No more evasion :
We have with a leaven'd'? and prepared choice.
Proceeded to you ; therefore take your honours.
Our haste from hence is of so quick condition,

H.

H.

H.

6 That is, to noble ends, to high purposes.

7 Two negatives, not making an affirmative, are common in Shakespeare's writings. So in Julius Cæsar : “ Nor to no Roman else."

8 Use in the mercantile sense of interest.

9 That is, one that can himself set forth what pertains to him is my substitute.

10 Tyrwhitt thinks the Duke here checks himself, — Hold, therefore : and that Angelo begins a new sentence. But hold seems addressed to Angelo ; the sense being, — “ Hold, therefore, our power;referring to the commission which the Duke has in his hand.

11 That is, I delegate to thy tongue the power of pronouncing sentence of death, and to thy heart the privilege of exercising mercy.

12 A choice mature, concocted, fermented ; that is, not basty, but considerate

H.

That it prefers itself, and leaves unquestion’d
Matters of needful value. We shall write to you,
As time and our concernings shall importune,
How it goes with us ; and do look to know
What doth befall you here. So, fare you

well :
To the hopeful execution do I leave you
Of your commissions.
Ang.

Yet, give leave, my lord, That we may bring you something on the way.

Duke. My haste may not admit it;
Nor need you, on mine honour, have to do
With any scruple : your scope

13 is as mine own,
So to enforce or qualify the laws,
As to your soul seems good. Give me your hand.
I'll privily away : I love the people,
But do not like to stage me to their eyes :
Though it do well, I do not relish well
Their loud applause, and aves

14 vehement; Nor do I think the man of safe discretion That does affect it. Once more, fare you well.

Ang. The heavens give safety to your purposes ! Escal. Lead forth, and bring you back in hap

piness! Duke. I thank you : Fare you well. [Exit.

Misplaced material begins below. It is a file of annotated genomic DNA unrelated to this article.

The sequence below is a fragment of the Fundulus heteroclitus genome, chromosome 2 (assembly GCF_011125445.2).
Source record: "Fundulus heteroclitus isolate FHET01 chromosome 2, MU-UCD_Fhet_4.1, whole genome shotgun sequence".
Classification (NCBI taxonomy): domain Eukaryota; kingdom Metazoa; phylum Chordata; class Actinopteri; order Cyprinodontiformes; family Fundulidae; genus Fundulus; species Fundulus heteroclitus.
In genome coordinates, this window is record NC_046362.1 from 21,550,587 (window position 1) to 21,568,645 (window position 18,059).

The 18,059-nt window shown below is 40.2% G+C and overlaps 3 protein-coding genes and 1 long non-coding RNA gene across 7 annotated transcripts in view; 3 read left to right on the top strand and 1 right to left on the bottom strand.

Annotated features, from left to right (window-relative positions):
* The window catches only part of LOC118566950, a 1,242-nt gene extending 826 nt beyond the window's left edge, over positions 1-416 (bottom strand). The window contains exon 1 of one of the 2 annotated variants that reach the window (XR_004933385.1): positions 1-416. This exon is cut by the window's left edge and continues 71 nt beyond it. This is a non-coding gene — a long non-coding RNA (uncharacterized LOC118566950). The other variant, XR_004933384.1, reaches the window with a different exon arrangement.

Escal. I shall desire you, sir, to give me leave To have free speech with you; and it concerns me To look into the bottom of my place : A

power I have ; but of what strength and nature I am not yet instructed.

Ang. 'Tis so with me:- Let us withdraw together, And we may soon our satisfaction have Touching that point. Escal. I'll wait upon your honour.

[Ereunt.

13 Scope is extent of power.

14 Aves are hailings.

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Enter Lucio and two Gentlemen. Lucio. If the Duke, with the other dukes, come not to composition with the king of Hungary, why, then all the dukes fall upon the king.

1 Gent. Heaven grant us its peace, but not the king of Hungary's !

2 Gent. Amen.

Lucio. Thou conclud'st like the sanctimonious pirate, that went to sea with the Ten Commandments, but scrap'd one out of the table.

2 Gent. Thou shalt not steal ? Lucio. Ay, that he raz’d.

1 Gent. Why, 'twas a commandment to command the captain and all the rest from their functions : they put forth to steal. There's not a soldier of us all, that, in the thanksgiving before meat, doth relish the petition well that prays for peace.

2 Gent. I never heard any soldier dislike it.

Lucio. I believe thee; for I think thou never wast where grace was said.

2 Gent. No ? a dozen times at least. 1 Gent. What! in metre? Lucio. In any proportion,' or in any language. 1 Gent. I think, or in any religion.

Lucio. Ay ; why not? Grace is grace, despite of all controversy : as, for example, thou thyself art a wicked villain, despite of all grace.

1 Gent. Well, there went but a pair of shears between us.?

| That is, measure.

? An old proverb, meaning, - We were both cut off, or out of, the same piece.